Tuesday, December 16, 2008

Transportation--Not Yet an Emergency

Our Speaker of the House, Salvatore F DiMasi, has an OpEd in today's Boston Globe, in which he states that the problem is so vast and complex that it "could be solved only by breaking the traditional political mold." Then he goes on to sticking with the current mold.

The OpEd has a nice graphic next to it, with cars, minivans, taxis and buses falling off a cliff and getting all jumbled up. Sometimes I feel like we have been jumbled up by the legislature.

The problem with Speaker DeMasi's idea is that it is about reshuffling the transportation organizational boxes and cutting pensions. It is not about what is behind our transportation situation.

There are short range actions that need to be taken. But, there are also long term actions that need to be taken. The time for using the excuse about roads following the cow paths of centuries ago is now past.

SHORT TERM

We have a crumbling infrastructure and a huge debt. Thing will not be helped by the fact that the Commonwealth's Secretary of Transportation, Bernard Cohen, just tendered his resignation. Planning requires a certain degree of continuity. Changing masters means new ideas and new imprints. That delays planning.

For sure taxes are going to have to go up to pay down the bills. It is unlikely that in this Commonwealth, at this time, we are going to find the money elsewhere. We are talking billions.

I favor a gas tax, but one where those earning less than the median wage get it rebated. The fact is that people making less than the median wage have to get to work and those driving cars are likely to live further from work than those making above the median wage. The mechanism for the rebate should not be complicated or it becomes a tax in its own right. Thus, there will be some inequity. Squeezing out the last ounce of inequity will mean that the system is complicated and that will create an inequity all of its own. I realize that with all the competing interests on Beacon Hill it will be difficult to keep it simple, but the motto should be KISS--keep it simple, stupid.

Why not tolls, especially at the borders?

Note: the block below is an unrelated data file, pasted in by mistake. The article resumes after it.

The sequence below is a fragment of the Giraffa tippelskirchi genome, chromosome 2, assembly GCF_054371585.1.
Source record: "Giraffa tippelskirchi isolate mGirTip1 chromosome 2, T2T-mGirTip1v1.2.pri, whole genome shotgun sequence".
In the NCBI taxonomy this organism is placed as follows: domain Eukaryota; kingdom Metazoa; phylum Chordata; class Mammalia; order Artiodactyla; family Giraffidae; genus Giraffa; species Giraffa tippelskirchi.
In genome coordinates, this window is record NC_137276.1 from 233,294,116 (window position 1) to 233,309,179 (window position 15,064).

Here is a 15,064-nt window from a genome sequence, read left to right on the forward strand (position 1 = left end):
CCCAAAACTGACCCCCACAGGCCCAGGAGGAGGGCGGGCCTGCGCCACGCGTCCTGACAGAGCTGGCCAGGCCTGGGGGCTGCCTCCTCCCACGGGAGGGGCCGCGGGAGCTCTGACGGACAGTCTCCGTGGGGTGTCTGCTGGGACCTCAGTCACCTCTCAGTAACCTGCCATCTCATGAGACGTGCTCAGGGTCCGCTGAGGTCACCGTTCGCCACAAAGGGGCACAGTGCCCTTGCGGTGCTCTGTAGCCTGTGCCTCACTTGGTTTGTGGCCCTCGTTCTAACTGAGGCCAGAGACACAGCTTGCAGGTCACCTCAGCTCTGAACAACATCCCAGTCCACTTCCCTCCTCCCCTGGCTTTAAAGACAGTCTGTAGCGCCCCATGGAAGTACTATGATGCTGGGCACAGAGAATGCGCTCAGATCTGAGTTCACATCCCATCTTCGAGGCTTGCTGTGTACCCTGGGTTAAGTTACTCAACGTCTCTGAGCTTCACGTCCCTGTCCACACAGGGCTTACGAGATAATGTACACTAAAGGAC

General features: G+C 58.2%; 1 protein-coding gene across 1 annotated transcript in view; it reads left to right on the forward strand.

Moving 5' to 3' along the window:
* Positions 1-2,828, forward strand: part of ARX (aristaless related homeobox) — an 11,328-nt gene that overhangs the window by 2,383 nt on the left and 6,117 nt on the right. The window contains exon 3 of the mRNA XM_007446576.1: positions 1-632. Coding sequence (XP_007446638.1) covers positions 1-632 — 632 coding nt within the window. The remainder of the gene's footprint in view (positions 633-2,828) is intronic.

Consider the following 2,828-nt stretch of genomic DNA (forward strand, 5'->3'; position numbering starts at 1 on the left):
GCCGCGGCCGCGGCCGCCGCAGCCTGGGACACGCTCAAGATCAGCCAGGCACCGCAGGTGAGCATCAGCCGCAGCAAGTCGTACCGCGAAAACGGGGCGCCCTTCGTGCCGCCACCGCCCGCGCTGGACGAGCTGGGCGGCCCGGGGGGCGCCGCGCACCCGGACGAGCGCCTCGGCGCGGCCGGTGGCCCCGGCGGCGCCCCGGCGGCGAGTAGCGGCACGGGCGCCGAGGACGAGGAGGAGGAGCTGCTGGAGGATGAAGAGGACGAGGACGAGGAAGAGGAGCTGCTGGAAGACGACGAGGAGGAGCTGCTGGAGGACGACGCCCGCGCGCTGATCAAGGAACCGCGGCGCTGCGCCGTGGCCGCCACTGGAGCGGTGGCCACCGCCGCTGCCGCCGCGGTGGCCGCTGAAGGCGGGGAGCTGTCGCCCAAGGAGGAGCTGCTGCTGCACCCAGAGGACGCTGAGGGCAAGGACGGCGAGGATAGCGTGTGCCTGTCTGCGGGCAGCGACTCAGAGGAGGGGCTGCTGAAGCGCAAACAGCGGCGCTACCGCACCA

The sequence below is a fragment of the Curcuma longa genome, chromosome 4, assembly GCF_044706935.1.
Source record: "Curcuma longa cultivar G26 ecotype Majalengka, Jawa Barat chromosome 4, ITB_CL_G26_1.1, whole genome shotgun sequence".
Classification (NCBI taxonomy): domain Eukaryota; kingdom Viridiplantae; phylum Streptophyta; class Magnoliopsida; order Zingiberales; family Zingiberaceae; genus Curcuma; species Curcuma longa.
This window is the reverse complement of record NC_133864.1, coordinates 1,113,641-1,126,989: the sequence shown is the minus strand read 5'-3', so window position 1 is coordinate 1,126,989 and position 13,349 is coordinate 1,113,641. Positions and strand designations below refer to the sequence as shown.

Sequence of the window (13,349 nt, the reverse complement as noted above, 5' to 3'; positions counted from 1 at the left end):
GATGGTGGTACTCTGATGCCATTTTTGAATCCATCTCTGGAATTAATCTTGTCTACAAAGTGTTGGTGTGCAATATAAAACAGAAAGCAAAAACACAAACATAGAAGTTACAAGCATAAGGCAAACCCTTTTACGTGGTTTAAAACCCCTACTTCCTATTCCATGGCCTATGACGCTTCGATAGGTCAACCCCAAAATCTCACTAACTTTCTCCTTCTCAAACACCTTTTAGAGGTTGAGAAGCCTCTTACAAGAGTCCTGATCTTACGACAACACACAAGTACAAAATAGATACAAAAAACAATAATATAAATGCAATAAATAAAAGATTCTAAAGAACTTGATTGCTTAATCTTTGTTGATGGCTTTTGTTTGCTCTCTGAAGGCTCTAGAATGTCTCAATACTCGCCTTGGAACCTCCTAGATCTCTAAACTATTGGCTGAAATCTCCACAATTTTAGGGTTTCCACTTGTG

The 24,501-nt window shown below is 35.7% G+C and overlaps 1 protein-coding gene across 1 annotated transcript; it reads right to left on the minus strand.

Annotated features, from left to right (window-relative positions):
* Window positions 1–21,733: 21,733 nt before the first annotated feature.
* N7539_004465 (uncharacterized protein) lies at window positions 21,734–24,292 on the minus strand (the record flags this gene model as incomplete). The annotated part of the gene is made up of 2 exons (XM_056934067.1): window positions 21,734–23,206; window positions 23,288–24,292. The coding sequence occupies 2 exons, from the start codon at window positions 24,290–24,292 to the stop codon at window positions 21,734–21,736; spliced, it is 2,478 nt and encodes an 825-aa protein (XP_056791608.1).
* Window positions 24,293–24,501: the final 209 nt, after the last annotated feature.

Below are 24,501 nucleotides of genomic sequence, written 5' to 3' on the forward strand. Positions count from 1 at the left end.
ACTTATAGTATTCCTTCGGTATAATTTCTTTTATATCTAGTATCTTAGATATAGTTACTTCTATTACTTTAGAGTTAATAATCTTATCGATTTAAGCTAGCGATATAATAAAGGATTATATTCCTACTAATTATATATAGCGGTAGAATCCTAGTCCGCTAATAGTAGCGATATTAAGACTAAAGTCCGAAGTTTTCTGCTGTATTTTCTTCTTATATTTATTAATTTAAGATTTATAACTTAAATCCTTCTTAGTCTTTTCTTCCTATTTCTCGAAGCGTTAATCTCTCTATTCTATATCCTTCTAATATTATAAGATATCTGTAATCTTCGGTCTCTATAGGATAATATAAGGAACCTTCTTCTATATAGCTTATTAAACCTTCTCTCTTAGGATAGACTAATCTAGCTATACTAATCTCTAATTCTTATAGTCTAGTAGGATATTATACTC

• Tolls cost money to collect.
  • Tolls slow traffic (and that increases pollution).
  • Tolls make you believe you are taxing those who live elsewhere, but use our road. In fact, tolls at the border are just an additional tax on folks who don't live here but already pay income tax for the privilege of working here.
When we think about the Turnpike and the Big Dig we need to remember that any improvement ripples out to help traffic across the region. The Turnpike means that traffic on Route 20 is less than it might otherwise be.

LONG TERM

The fact that the mixing bowl at I-93 and I-95 is a mess is not about cars. It is about jobs and housing. Transportation is merely the blood flow.

Back, before I was born, street cars were the thing and they worked. They worked because of the relationship between where people lived and where they worked. That relationship changed. I have lived in Lowell 14 years and a little bit and have worked for the same company, but in Wilmington, Andover, Sudbury and then again in Andover. That meant commuting and it meant commuting by auto.

Down at our Andover facility, near I-93 Exits 42 and 42, there are a number of major employers, including Raytheon and the IRS. While the LRTC has a route that goes past the Raytheon Andover facility and goes as far as the IRS, it does not drive by the DRC Andover facility. Thus, the people I work with drive to work.

Another problem we face is that work is not for a lifetime. In my Fathers time people tended to stay with the same firm until retirement. That is no longer the case. I am unusual for having worked for only two employers--the Air Force and DRC. Such is not the case anymore.

So, the average worker needs to consider that he or she is going to work for a variety of firms and in a variety of locations, some of which will not be accessible by public transportation.

Then there is the question of where to live. For many in Boston, attempting to upgrade from what they may see as less desirable housing to more desirable, there is the need to leapfrog the people who have already moved to the suburbs. Those places are taken and expensive. And the exurbs are populated, per the dictionary, by the affluent. So, this new group of people are finding themselves out beyond where the post-World War II infrastructure exists. For people working jobs in Eastern Massachusetts their homes may be in New Hampshire.

REALLY LONG TERM

We are going to run out of oil at some point, probably within 100 years. That impacts my great-grandchildren--and maybe your grandchildren. We need to be asking about what our transportation will be like in 100 years. When we ask that we need to ask about land use and zoning. What will industry be like in 100 years? Will there be any manufacturing? Will there be any need to go to the office? I would like to think that someone in State Government is thinking about this. But, then, there are a lot of things I would like and am not going to get in this lifetime.

CONCLUSION

If Mr DiMasi wishes to break the mold he is going to have to think about a whole lot more than the Commonwealth's transportation organizational chart. And, he is correct in saying we are going to have to break the mold to fix this problem.

Regards -- Cliff

1 comment:

Ron Smits said...

Cliff,

I agree!

Ron